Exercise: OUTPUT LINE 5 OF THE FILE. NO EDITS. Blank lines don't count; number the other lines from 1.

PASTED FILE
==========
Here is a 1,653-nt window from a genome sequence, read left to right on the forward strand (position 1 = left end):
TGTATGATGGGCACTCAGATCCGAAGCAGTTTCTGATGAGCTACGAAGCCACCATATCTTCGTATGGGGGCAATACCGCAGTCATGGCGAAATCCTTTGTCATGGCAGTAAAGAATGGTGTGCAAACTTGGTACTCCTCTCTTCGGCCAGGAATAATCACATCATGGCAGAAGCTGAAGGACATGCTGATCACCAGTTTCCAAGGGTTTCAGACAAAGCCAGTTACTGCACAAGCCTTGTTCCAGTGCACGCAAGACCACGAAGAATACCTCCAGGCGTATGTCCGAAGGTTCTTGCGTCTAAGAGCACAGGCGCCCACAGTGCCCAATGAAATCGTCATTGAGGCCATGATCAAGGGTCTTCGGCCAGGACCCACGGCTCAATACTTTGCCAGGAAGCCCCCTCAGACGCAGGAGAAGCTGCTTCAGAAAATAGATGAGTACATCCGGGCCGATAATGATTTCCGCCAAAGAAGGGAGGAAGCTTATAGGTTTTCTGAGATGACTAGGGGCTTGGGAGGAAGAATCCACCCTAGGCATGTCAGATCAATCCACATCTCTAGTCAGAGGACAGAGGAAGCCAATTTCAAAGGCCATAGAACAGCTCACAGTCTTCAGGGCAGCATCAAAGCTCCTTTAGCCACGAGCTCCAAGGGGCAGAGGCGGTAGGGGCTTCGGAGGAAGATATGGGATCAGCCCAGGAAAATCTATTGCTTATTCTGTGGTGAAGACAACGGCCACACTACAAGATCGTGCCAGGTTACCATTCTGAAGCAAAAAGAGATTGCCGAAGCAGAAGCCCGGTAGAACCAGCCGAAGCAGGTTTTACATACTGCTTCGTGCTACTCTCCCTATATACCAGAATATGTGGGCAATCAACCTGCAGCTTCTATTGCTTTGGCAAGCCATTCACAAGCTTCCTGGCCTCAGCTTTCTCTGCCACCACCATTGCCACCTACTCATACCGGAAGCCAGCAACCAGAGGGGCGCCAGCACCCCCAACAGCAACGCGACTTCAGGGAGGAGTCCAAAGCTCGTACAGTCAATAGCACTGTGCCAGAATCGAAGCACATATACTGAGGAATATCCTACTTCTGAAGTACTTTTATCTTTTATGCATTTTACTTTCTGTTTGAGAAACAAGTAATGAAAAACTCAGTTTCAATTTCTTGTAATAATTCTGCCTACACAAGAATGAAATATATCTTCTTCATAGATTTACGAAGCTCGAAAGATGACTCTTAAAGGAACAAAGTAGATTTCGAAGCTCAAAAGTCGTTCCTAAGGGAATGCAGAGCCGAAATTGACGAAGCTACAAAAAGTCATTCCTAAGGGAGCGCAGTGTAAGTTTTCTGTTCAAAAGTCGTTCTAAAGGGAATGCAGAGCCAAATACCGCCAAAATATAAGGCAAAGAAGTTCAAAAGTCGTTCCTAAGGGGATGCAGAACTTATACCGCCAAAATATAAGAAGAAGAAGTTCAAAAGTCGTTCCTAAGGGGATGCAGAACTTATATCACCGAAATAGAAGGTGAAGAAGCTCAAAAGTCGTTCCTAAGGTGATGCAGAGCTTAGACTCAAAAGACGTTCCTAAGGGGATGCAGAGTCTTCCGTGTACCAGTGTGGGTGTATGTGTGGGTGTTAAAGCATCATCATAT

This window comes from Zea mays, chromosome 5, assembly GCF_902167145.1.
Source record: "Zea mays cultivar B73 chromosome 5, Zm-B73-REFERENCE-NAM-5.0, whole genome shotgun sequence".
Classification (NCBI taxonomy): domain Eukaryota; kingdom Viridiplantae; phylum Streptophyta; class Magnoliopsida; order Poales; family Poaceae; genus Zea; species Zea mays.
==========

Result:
Classification (NCBI taxonomy): domain Eukaryota; kingdom Viridiplantae; phylum Streptophyta; class Magnoliopsida; order Poales; family Poaceae; genus Zea; species Zea mays.